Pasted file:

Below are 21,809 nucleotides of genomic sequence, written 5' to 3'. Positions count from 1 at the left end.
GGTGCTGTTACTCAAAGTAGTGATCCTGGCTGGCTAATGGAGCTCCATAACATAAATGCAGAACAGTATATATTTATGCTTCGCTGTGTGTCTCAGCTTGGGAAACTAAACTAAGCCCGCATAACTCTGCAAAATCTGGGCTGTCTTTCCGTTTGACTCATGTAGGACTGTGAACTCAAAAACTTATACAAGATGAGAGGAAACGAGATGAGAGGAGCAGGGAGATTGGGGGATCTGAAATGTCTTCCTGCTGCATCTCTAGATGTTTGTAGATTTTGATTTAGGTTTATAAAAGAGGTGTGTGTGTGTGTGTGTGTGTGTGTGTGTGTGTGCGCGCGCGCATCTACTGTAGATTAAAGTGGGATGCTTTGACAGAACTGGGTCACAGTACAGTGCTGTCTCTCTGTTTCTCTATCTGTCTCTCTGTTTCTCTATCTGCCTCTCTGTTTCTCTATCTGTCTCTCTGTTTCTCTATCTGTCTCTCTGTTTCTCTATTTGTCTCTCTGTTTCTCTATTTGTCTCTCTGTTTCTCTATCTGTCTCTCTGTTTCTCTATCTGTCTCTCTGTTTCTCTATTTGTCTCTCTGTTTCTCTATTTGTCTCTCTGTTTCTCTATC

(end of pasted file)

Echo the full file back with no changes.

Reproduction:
Below are 21,809 nucleotides of genomic sequence, written 5' to 3'. Positions count from 1 at the left end.
GGTGCTGTTACTCAAAGTAGTGATCCTGGCTGGCTAATGGAGCTCCATAACATAAATGCAGAACAGTATATATTTATGCTTCGCTGTGTGTCTCAGCTTGGGAAACTAAACTAAGCCCGCATAACTCTGCAAAATCTGGGCTGTCTTTCCGTTTGACTCATGTAGGACTGTGAACTCAAAAACTTATACAAGATGAGAGGAAACGAGATGAGAGGAGCAGGGAGATTGGGGGATCTGAAATGTCTTCCTGCTGCATCTCTAGATGTTTGTAGATTTTGATTTAGGTTTATAAAAGAGGTGTGTGTGTGTGTGTGTGTGTGTGTGTGTGTGTGCGCGCGCGCATCTACTGTAGATTAAAGTGGGATGCTTTGACAGAACTGGGTCACAGTACAGTGCTGTCTCTCTGTTTCTCTATCTGTCTCTCTGTTTCTCTATCTGCCTCTCTGTTTCTCTATCTGTCTCTCTGTTTCTCTATCTGTCTCTCTGTTTCTCTATTTGTCTCTCTGTTTCTCTATTTGTCTCTCTGTTTCTCTATCTGTCTCTCTGTTTCTCTATCTGTCTCTCTGTTTCTCTATTTGTCTCTCTGTTTCTCTATTTGTCTCTCTGTTTCTCTATC